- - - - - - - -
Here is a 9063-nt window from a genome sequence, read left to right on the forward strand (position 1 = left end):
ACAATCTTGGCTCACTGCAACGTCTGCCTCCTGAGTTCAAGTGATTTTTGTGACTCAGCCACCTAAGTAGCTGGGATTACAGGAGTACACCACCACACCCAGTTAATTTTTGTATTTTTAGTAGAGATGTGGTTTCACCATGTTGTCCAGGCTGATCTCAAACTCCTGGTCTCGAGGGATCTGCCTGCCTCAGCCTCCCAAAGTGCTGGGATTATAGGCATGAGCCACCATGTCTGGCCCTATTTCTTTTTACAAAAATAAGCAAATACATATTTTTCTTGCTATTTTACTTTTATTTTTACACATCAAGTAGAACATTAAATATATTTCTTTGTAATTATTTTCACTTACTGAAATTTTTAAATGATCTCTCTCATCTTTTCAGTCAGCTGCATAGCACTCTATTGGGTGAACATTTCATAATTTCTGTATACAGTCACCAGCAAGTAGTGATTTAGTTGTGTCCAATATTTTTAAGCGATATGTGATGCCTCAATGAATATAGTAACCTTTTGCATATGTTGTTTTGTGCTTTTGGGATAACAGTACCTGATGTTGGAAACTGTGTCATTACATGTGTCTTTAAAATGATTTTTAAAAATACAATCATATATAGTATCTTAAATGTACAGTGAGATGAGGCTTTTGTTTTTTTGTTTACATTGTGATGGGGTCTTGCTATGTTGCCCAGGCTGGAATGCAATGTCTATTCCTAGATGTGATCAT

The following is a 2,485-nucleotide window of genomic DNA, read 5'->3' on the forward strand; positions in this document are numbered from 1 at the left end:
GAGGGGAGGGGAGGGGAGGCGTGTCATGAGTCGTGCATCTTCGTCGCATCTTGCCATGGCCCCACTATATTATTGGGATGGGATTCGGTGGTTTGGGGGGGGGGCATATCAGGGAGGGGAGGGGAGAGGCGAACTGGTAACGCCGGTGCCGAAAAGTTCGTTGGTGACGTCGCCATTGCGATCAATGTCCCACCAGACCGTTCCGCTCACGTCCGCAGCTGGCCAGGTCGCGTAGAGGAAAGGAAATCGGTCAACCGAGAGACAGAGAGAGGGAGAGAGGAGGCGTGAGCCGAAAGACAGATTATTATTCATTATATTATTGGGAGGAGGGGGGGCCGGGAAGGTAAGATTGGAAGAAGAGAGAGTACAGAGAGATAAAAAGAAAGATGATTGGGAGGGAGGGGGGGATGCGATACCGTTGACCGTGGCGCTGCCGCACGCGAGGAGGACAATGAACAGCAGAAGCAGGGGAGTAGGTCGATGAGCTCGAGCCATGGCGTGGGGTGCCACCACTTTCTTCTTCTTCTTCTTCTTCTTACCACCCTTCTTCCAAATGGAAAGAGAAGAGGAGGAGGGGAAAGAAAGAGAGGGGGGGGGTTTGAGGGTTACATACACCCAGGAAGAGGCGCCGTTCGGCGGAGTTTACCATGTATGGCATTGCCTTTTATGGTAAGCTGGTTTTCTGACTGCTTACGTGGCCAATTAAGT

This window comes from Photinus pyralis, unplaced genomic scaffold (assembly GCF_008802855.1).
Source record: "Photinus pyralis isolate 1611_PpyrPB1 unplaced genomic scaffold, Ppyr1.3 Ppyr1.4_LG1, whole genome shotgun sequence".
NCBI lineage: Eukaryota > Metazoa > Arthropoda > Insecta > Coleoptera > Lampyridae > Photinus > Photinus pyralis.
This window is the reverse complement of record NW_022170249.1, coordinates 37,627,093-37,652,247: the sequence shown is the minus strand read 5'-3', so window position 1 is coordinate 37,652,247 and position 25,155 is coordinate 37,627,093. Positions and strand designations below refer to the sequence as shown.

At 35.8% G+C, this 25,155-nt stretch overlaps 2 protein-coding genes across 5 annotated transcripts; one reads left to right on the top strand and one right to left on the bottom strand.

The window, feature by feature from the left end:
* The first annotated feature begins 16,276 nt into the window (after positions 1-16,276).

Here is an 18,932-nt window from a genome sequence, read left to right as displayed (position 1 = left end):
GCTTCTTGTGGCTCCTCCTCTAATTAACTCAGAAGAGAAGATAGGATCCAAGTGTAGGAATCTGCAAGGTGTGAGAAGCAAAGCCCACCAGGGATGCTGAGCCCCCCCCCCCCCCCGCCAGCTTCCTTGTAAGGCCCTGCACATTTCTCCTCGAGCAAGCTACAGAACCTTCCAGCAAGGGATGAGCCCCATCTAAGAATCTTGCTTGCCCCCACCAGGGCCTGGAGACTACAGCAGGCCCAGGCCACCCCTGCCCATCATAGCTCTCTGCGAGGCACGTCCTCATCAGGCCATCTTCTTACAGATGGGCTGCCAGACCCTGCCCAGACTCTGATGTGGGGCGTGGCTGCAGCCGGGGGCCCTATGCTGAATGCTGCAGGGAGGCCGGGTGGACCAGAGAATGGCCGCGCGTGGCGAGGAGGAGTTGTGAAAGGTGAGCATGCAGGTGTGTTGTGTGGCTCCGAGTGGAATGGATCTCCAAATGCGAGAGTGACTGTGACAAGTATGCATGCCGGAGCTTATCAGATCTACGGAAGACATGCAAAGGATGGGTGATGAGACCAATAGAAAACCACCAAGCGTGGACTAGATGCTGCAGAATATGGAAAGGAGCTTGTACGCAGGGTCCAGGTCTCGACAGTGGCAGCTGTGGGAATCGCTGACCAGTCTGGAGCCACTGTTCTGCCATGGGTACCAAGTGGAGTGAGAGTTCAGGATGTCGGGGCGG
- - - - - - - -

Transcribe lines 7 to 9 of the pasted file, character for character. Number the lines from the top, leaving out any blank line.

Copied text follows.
NCBI lineage: Eukaryota > Metazoa > Arthropoda > Insecta > Coleoptera > Lampyridae > Photinus > Photinus pyralis.
This window is the reverse complement of record NW_022170249.1, coordinates 37,627,093-37,652,247: the sequence shown is the minus strand read 5'-3', so window position 1 is coordinate 37,652,247 and position 25,155 is coordinate 37,627,093. Positions and strand designations below refer to the sequence as shown.

At 35.8% G+C, this 25,155-nt stretch overlaps 2 protein-coding genes across 5 annotated transcripts; one reads left to right on the top strand and one right to left on the bottom strand.